It seems like an image straight out of a dream or a Dr. Seuss book – penguins in the tropics. You’d almost expect them to be wearing sunglasses and sunbathing under a beach umbrella with a cocktail in flipper. Despite how farfetched it might all seem, Galapagos penguins might be the closest you’ll ever get to such a sight. It will also be one of Galapagos Big15 you will be checking off of your list!
Unlike their most famous cousins, the emperor penguins, Galapagos penguins are actually the second smallest of their species. Reaching up to 50 centimeters in height and weighing around 2 kilograms, the Spheniscus mendiculus is the only species in the penguin family to inhabit a tropical region. What differentiates this from other penguins is a distinctive white border that runs from the outer corner of its eyes all the way down to their chin in a circular pattern. They are covered in black, grey, and white feathers, which makes it easier to tell their age since youngsters are primarily covered with soft grey feathers and they don’t have the white mark on their faces.
Usually underestimated by their size, Galapagos penguins are really fast swimmers. Don’t expect to swim alongside one of these little fellas as you would next to a slow sea turtle! Consequently, getting a glimpse of them underwater will be a challenge. They might walk slowly and funny on land, but they are quite the Michael Phelps in their comfort zone, underwater.
Also, some people wonder about the Galapagos penguin’s posture. When on land, you will see them slightly hunched. Due to the islands higher temperatures and direct exposure to the sun, penguins hunch a little in order to create shade and keep their sun-sensitive feet from burning.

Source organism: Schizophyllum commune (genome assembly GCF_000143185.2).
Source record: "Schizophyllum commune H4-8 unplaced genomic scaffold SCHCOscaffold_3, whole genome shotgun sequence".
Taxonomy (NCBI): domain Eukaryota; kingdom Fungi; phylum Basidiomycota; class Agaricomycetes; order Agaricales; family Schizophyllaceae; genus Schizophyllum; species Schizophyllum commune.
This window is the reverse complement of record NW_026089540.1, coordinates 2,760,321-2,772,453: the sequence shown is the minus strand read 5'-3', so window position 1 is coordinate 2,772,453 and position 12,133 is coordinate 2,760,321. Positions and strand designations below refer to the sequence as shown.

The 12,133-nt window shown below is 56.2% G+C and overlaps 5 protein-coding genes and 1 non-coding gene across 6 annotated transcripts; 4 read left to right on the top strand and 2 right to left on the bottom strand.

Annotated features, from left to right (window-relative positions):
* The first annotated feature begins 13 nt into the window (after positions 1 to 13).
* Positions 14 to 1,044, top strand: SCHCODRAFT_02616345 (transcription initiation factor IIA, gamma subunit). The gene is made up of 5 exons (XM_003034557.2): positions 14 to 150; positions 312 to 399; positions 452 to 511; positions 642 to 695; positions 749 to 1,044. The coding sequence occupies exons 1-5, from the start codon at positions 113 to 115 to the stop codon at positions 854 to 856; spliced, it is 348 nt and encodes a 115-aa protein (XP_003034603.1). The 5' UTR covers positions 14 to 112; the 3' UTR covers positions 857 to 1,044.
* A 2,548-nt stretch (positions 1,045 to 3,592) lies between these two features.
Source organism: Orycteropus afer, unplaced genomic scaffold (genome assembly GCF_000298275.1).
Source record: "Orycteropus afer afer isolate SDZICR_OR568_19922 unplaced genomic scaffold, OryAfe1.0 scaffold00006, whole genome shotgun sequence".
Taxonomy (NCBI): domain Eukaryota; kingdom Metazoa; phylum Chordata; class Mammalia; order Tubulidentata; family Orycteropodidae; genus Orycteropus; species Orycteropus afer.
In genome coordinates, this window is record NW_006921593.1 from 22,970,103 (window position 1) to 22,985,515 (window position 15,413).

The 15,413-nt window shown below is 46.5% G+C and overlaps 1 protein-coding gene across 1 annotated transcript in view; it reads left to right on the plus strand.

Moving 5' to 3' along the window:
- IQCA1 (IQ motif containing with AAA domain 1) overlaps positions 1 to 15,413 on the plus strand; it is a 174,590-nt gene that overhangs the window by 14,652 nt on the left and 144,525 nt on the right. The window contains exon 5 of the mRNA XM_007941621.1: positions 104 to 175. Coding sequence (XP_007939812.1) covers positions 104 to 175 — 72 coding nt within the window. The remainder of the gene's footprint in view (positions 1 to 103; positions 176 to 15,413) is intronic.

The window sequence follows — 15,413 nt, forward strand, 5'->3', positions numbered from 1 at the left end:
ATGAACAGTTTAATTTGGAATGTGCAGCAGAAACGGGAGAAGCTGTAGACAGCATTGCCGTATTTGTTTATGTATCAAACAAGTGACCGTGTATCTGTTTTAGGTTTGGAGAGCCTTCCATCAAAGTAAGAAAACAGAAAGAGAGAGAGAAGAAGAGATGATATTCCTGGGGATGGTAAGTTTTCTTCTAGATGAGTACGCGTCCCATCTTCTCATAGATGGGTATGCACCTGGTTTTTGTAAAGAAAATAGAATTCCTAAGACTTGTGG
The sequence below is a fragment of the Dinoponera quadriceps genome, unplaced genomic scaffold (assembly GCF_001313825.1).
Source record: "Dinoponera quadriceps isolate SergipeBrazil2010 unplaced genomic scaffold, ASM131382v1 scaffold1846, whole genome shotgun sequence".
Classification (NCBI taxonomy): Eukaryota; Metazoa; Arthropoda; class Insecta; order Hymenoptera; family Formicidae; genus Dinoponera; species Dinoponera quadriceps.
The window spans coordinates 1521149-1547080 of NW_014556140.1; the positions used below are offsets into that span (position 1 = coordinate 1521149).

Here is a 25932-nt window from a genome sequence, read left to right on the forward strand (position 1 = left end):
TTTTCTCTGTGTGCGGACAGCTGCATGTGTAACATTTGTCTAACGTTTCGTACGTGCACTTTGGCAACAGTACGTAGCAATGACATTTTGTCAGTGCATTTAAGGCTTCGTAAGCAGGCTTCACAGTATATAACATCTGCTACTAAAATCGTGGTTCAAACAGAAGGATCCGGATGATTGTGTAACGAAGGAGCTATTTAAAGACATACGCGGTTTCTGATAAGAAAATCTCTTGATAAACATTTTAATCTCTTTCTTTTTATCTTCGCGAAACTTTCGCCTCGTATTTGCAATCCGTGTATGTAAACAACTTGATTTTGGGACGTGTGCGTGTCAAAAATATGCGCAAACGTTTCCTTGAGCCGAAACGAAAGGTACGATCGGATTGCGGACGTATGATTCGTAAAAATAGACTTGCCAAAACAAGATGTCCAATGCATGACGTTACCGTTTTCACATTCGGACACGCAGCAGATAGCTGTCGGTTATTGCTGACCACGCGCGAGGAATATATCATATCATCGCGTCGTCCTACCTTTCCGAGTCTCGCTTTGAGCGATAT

Penguins are a few of the species in the world that mate for life. From the first moment they meet, they will show affection by hugging and tapping each other’s backs with their fins. They will also tap their beaks, much like an eskimo kiss. Unlike other regions in the world, the mating season of Galapagos penguins is based on upwelling, which allows them to breed up to three times a year.
When nesting, Galapagos penguins use the cracks and depressions in lava rock to protect their eggs from the equatorial sun. Both male and female incubate the eggs and, once they hatch 40 days later, will both bring back food until the chicks are old enough to leave the nest.
Depending mostly on their body language and calls to communicate with each other, you’ll find that the gestures and noises that these quirky creatures make are truly out of this world. The sound coming out of their beaks are more similar to a donkey than an actual bird, and they make it to either identify their mate or offspring. Their flapping wings, too, look more like a bizarre dance, which is done to attract mates or drive off predators.
The majority of Galapagos penguins tend to congregate in islands such as Fernandina and Isabela, so be sure to include them in your itinerary if you hope to see them! Keep in mind that they still frequent Santiago, Bartolome, Floreana, and northern Santa Cruz as well, but in much smaller numbers and much more rarely.